The accommodation is located at the foot of Mount Jimmy Simpson and is easily accessible from the Icefields Parkway (Highway 93 N).


Banff Visitor Centre
Opening hours (daily): 9 am – 5 pm
Address: 224 Banff Avenue, Banff
Phone: +1 403 – 762 1550

Lake Louise Visitor Centre
Opening hours (daily): 9 am – 5 pm
Address: Samson Mall, 201 Village Rd, Lake Louise
Phone: +1 403 – 522 3833


Do I need a Canada park pass for Bow Lake? 

Yes, you need a valid park pass to enter Banff National Park, which includes Bow Lake. You can purchase a pass online or at various locations throughout the park, including the Banff and Lake Louise Visitor Centres.

Can I swim in Bow Lake?

Yes, you can swim in the Bow Lake, but the water is freezing and normally doesn’t get much warmer than 4˚ Celcius (39˚F). You can only swim for a short time, usually about 15 minutes, before you become hypothermic.

Are dogs allowed at Bow Lake? 

Yes, dogs are allowed at Bow Lake but they must be on a leash at all times and you must clean up after them.

Can I fly a drone at Bow Lake?

No, flying drones is not allowed in Banff National Park, including at Bow Lake.

Can I picnic at Bow Lake?

Yes and no. There are no designated picnic areas on the lake itself. However, you can easily picnic anywhere along the shore by putting your stuff on the ground. Just expect a lot of tourists at the lake, so I’m not sure if you’ll feel comfortable picnicking here.

Can I rent ice skates at Bow Lake?

No, you can’t rent ice skates at Bow Lake in the winter. However, Wilson Mountain Sports in the Samson Mall, Building A, in Lake Louise Village rents skates. The store is located at 101 Lake Louise Drive.

Can I hike around Bow Lake?

No, but you can get close. You can hike along the east, north and west shores of the lake. They’re easy and nearly flat hikes, although the hike that takes you along the west shore eventually takes you into the mountains.

Can I bike around Bow Lake? 

No, you can’t bike around Bow Lake. But you can ride along the east shore of the lake by following the Icefields Parkway, and you can also ride close to the north shore of the lake on the access road near Num-To-Jah Lodge.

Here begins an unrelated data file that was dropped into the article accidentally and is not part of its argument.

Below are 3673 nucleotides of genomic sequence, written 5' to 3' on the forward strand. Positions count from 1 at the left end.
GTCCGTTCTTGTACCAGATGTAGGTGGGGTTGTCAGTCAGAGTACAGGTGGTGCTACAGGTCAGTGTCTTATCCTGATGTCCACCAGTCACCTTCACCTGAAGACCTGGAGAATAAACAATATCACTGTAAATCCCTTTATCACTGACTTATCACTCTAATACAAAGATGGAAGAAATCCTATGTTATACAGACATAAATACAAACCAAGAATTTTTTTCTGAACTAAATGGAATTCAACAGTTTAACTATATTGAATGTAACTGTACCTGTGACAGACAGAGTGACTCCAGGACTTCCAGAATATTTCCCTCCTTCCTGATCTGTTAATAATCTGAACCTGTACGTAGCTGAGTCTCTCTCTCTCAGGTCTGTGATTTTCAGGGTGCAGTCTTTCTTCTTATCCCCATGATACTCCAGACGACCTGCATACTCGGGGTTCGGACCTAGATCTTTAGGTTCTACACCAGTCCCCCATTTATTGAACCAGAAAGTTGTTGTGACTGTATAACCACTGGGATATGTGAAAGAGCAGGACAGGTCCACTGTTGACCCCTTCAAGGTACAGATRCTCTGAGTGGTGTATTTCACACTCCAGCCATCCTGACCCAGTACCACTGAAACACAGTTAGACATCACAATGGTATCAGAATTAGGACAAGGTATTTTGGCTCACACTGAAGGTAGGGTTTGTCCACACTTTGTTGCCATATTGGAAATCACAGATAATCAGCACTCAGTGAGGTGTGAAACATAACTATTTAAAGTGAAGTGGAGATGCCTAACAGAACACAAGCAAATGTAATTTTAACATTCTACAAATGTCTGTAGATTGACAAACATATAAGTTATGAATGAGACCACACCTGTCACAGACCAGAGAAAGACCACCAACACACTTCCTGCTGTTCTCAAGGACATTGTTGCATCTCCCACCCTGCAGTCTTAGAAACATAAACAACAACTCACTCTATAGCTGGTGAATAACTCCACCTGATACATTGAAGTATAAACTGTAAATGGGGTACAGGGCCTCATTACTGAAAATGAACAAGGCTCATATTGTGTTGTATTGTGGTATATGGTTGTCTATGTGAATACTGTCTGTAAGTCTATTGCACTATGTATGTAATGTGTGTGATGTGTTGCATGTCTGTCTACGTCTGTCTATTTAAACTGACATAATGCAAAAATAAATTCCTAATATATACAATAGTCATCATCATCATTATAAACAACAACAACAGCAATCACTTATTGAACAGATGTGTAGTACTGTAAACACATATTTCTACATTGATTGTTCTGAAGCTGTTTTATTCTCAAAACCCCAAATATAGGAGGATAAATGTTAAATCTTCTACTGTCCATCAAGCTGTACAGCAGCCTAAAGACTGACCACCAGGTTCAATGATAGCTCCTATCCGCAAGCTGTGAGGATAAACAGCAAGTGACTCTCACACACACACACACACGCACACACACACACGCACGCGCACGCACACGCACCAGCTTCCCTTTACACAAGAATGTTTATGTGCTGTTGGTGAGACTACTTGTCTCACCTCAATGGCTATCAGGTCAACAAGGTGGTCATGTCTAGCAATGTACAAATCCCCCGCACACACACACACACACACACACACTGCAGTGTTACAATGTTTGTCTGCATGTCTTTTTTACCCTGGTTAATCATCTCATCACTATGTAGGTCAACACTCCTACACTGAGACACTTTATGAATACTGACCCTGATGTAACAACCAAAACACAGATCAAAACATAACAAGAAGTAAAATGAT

View over Bow Lake from a wooden bridge that leads up to the lakeshore

Can I bike to Bow Lake? 

Yes, you can bike to Bow Lake. It’s actually quite easy to get there on the Icefields Parkway (Highway 93N). Just be careful, as it’s a busy highway.

Can I canoe, kayak or SUP on Bow Lake?

Yes, you can canoe, kayak, or SUP on Bow Lake. Non-motorized boats, including canoes, kayaks, and SUPs, are allowed on all lakes within Banff National Park, including Bow Lake. There is a boat launch on the beach on the north shore of the lake at Num-Ti-Jah Lodge.

Can I drink from Bow Lake?

It is not recommended to drink water directly from Bow Lake, as it is not treated for consumption.

Can I get altitude sickness at Bow Lake?

Bow Lake is located at an elevation of 1,920 meters (6,299 ft), which is considered high altitude. You may still experience symptoms of altitude sickness such as headache, nausea, and fatigue. To avoid these symptoms, stay hydrated, avoid alcohol and strenuous activity, and acclimate slowly to the altitude.

CanI see the northern lights at Bow Lake?

While it is possible to see the northern lights (aurora borealis) at Bow Lake, it is not a common occurrence. The best time to see the northern lights is typically in the winter months, when the nights are longer and darker.

Do I need bear spray at Bow Lake?

Yes, bear spray is recommended at Bow Lake and all areas of Banff National Park. Bears are common in the park, and can be unpredictable. 

You can rent or buy bear spray in Banff as well as in Lake Louise.

In Banff, it is available at the Visitor Centre (224 Banff Avenue) and at most sporting goods stores, such as Atmosphere (124 Banff Avenue), UNLTD Skate & Snow (319 Banff Avenue), and Monod Sports (129 Banff Avenue). 

You can also visit the Visitor Centre in Lake Louise (201 Village Road) and Wilson Mountain Sports (101 Lake Louise Drive). 

To keep bears at bay, make noise by talking, singing, or clapping your hands. Bears are more likely to avoid you if they hear you coming. 

And always hike in a group. As Bow Lake is busy there will always be other people on your trail which makes a bear encounter less likely.

Other articles you might be interested in:
How to Make Sure Mosquitoes Don’t Ruin Your Stay in Banff
Plan Your Banff Itinerary – Know the Distances
How Much Does a Banff Vacation Cost in 2023? (Crazy Numbers)


As a former Banffite, I love writing about my favorite part of the world. I keep coming back to enjoy the park's mesmerising beauty. It never fails to impress me. With my extensive knowledge of the area, I aim to provide you with the best information on Banff that you can find on the internet.